A Firsthand Look at Google Glass

A Firsthand Look at Google Glass image google glass firsthandA Firsthand Look at Google Glass

You’ve no doubt heard about Google Glass over the past few weeks. Many have asked “how does it work for users?” But I wanted to find out what kind of experiences we could build for it as developers. After a hands-on look during Google I/O, I’m sharing my take on this big step for wearable technology.

Look and feel basics

While I enjoy a retina display as much as the next person, I barely noticed that this display wasn’t as sharp. It’s clear and easy to read, but developers will want to make sure their content has a high enough contrast to keep everything clearly visible.

Additionally, I found the card image placement didn’t distract when I was trying to focus on something else. The longer you wear Glass, the more the desire passes to stare at the card, making it easier to have a natural conversation without looking back at the display. The voice commands also work well — and completely without error — when getting directions, searching Google and taking a photo. Whenever you can use Glass without using your hands, that’s a huge UI win.

Needs to be truly hands-free

What I really didn’t like was swiping through the timeline cards. Reaching your hand up to move back and forth between cards isn’t very effortless, and it was strange to keep hunting around on the side of my face for the control pad. Glass is best when it’s hands-free, and should instead let you say something like “next” or “back” to advance through cards without swiping.

Notifications are another practical application of Glass compared to smartphones. When a notification pops up, there’s a slight alert that only you can hear, as you see a preview on the screen above you. This allows you to look up slightly to register the notification and then return to what you were doing. It’s a much more natural interaction than pulling out your phone everytime it buzzes to see what’s new.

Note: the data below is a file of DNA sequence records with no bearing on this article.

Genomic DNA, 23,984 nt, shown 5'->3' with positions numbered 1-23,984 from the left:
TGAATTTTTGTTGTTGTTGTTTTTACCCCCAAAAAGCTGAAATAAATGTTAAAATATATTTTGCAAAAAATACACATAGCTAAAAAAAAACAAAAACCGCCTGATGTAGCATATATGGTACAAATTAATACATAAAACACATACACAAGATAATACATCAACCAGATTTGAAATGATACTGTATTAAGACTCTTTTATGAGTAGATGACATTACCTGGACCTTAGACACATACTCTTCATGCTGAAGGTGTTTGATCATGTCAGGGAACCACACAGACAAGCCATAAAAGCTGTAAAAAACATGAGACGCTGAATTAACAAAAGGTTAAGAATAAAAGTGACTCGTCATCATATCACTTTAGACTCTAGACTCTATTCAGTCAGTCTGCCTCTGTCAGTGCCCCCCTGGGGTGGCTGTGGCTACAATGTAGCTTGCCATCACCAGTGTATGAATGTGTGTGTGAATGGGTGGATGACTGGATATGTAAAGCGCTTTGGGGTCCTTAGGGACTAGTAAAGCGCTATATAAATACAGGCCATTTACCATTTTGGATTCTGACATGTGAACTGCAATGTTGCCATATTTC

Useful apps will be key

Out of all the baked-in experiences on Glass, my favorite app was the directions. I can see that being one of the most useful, unique things that Glass offers.

It’s probably not really necessary for driving, as a maps app or in-car GPS already does a fine job of that, but imagine navigating a new city by walking. You’d typically either have to plug in headphones to listen to spoken commands from your phone’s navigation app, or hold your phone like a compass while you’re crashing into people on a crowded sidewalk. Glass solves this problem perfectly, by putting the map up in the corner of your view and speaking soft directions to you while you’re walking. It’s a truly great experience that makes me consider other ways that Glass will solve underlying UX problems with smartphones.

While the already installed apps are important for Glass, the success of the platform will depend on the apps built by developers. Google announced the Mirror API a few months ago, and announced the new apps built on top of it at Google I/O. Apps from Path, The New York Times, Tumblr, Evernote and Elle were all demoed at I/O, and gave us a glimpse at what this platform is capable of.

Google also announced a GDK (Glass Development Kit) to build native Glass apps. The GDK isn’t available yet, but this will soon allow designers and developers to unlock the full power of Glass. The GDK will also let developers build Glass apps using familiar Android tools and frameworks, permitting access to all of the device’s hardware. Google didn’t demo any GDK apps yet, but developers are excited that native development tools are coming soon.

What’s next for Glass?

Glass won’t ship to users any time soon, but until then developers are eager to continue innovating on the platform. For those who don’t have Glass yet, but want to explore what’s possible on the platform, one way to do that is with this Glass simulator. The simulator helps prototype what an experience may look like on the device. There is also a Mirror API emulator written by Gerwin Sturm, which helps developers get a head start on learning what it will be like developing for the Mirror API.

Glass is an exciting step forward for hardware technology — giving you information when you need it, getting out of your way when you don’t. The convenience of having info at the call of your voice is very compelling, and something that we’ll all be watching carefully when Glass officially launches this fall or early next year.

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